This, however, did not stop China from actually acting as the de facto leader in East Asian economic integration. China was the first one in East Asia who put forth the idea to establish the bilateral free trade area with ASEAN; China made great concessions when negotiating to finalize the China-ASEAN Free Trade Area Agreement. China supplied $15 billion of credit loans to ASEAN and another 207 million RMB of special assistance to less developed ASEAN members in a bid to help fight against the 2009 global crisis. Therefore, China’s contribution to economic integration in East Asia is not only transactional but also transformative. China is highly capable of initiating issues and setting agendas in economic integration in East Asia. If China is argued to display transactional leadership at the moment, it will play a more transformative leading role in the near future.
What are potential regional trade consequences if the Trans-Pacific Partnership (TPP) fails to come to fruition?
Currently there are two ways leading to the anticipated Free Trade Area in Asia Pacific (FTAAP). The U.S.-led TPP agreement is one of them, and the other is the ASEAN-centered RCEP (Regional Cooperation Economic Partnership) agreement. The former is a politically motivated agreement of economic cooperation to a great extent while the latter shows more elements of purely economic features. Accordingly, the former has a high possibility to fail to come to fruition once the political motivations shift.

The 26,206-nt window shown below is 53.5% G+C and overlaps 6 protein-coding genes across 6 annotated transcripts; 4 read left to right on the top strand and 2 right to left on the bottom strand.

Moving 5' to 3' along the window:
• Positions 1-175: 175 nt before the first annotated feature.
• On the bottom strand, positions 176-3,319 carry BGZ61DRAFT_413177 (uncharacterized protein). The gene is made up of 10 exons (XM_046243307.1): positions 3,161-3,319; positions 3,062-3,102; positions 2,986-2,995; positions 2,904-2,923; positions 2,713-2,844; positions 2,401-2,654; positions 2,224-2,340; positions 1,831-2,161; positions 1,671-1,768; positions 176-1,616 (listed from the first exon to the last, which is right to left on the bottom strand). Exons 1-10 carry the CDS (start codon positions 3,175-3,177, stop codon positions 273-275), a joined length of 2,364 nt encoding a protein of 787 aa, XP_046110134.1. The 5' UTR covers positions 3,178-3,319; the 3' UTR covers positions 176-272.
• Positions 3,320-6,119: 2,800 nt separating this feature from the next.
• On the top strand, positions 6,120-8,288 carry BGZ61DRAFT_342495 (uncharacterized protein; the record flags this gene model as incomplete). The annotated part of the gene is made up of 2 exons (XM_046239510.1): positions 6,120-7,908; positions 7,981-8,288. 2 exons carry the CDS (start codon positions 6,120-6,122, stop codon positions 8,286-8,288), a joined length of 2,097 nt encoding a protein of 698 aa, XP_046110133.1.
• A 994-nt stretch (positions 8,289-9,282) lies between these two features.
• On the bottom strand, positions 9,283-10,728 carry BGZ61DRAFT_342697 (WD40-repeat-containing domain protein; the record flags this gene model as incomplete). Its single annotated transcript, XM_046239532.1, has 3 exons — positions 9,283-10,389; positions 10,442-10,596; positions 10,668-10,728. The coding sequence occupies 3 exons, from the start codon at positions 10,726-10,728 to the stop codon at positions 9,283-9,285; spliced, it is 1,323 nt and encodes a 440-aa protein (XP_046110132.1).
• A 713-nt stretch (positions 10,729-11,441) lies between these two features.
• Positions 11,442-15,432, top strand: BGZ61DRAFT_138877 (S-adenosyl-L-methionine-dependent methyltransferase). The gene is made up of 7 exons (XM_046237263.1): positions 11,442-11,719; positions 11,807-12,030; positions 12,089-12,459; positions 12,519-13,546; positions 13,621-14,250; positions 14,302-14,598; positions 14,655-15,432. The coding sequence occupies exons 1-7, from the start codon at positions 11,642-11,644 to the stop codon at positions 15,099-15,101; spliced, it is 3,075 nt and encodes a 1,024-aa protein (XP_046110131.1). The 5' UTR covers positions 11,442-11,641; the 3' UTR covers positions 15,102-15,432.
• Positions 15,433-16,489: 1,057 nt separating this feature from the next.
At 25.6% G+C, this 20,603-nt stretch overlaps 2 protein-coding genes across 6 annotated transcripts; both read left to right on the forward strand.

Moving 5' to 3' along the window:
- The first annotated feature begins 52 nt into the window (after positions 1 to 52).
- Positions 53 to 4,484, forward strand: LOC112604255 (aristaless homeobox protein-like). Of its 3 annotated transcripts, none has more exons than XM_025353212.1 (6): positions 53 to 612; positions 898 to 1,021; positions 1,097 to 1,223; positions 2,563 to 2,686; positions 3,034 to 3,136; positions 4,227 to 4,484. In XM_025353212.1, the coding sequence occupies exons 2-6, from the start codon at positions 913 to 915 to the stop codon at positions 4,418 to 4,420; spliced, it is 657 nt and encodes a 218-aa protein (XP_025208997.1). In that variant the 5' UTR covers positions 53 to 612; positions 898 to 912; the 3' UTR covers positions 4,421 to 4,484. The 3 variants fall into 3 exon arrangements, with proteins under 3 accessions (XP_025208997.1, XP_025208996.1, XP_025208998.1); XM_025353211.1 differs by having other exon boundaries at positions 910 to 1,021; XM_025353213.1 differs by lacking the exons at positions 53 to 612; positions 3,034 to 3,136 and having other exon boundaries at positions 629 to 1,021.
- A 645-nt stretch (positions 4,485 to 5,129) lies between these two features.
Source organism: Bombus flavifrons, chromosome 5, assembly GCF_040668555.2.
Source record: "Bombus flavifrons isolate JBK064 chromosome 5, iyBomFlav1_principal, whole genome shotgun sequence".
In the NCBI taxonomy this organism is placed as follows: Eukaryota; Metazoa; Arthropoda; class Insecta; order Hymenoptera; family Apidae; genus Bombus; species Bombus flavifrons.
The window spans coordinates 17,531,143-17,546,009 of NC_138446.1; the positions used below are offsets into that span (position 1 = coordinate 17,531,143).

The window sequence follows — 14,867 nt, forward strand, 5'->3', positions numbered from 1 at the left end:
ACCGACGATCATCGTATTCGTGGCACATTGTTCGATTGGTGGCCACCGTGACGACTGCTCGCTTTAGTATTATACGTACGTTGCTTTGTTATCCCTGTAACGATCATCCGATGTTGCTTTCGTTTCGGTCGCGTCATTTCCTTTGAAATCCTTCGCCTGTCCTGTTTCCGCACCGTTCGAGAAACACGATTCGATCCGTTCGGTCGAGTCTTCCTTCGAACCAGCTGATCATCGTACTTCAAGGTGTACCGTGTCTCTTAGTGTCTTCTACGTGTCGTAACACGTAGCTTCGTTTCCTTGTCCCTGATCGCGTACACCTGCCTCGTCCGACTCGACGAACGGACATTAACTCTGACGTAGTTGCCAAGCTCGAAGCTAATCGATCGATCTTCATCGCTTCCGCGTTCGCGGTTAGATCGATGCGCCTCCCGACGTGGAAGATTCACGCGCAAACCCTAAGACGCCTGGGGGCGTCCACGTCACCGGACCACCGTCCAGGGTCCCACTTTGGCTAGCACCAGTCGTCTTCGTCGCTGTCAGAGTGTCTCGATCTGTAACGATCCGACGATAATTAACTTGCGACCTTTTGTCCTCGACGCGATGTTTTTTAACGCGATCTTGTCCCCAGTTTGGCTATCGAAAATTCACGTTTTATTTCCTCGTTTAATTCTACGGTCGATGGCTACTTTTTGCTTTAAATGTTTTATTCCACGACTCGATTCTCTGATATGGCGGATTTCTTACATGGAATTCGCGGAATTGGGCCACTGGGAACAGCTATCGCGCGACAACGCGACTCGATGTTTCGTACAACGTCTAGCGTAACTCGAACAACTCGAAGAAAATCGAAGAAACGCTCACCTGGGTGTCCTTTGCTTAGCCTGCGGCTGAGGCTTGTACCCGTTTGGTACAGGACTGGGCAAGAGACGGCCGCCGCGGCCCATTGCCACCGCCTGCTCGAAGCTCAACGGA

If the TPP fails to come to fruition, the RCEP loses a competitor and it definitely has more possibility of leading the ASEAN+6 members to arrive at the ultimate goal of the FTAAP. After all, Asia Pacific countries feel more comfortable with the incremental ASEAN way featuring step-by-step and case-by-case economic cooperation. Given its membership in the RCEP and non-membership in the TPP, China will be one of those who are happy to see fruition of the RCEP instead of the TPP. As long as the RCEP continues, the regional trade will not be negatively affected even if the TPP fails.
What is the role of the United States as a Pacific power vital in facilitating East Asian economic integration?
The United States seemed somehow clumsy in incorporating itself in East Asian economic integration as a geographically extra-regional power of East Asia. Firstly, Washington preferred an Asia-Pacific cooperation framework rather than an East Asian one from which it was excluded. In retrospect of what the United States did within the frameworks of the APEC and the TPP from the 1990s onward, the country showed an obvious wish that it would like to play a vital role in economic cooperation in the wider geographical scope of the Asia Pacific. Moreover, the United States focused on economic liberalization (instead of economic integration) in Asia in order that it could have access to a more liberalized marked there. This differentiated from what the East Asian countries favored. Finally, learning the lessons from the 1997-1998 Asian financial crisis, East Asian countries knew that it was unrealistic to expect the United States to play a securing role (as it did during the Mexican financial crisis in 1994) in any crisis in East Asia. Washington disappointed East Asia again after the 2009 global economic crisis, when it, like a clay Buddha crossing the river, was hardly able to defend itself. Therefore, East Asian states need to have a leader for their own, of their own and on their own. ASEAN and China might be good alternatives for such leadership.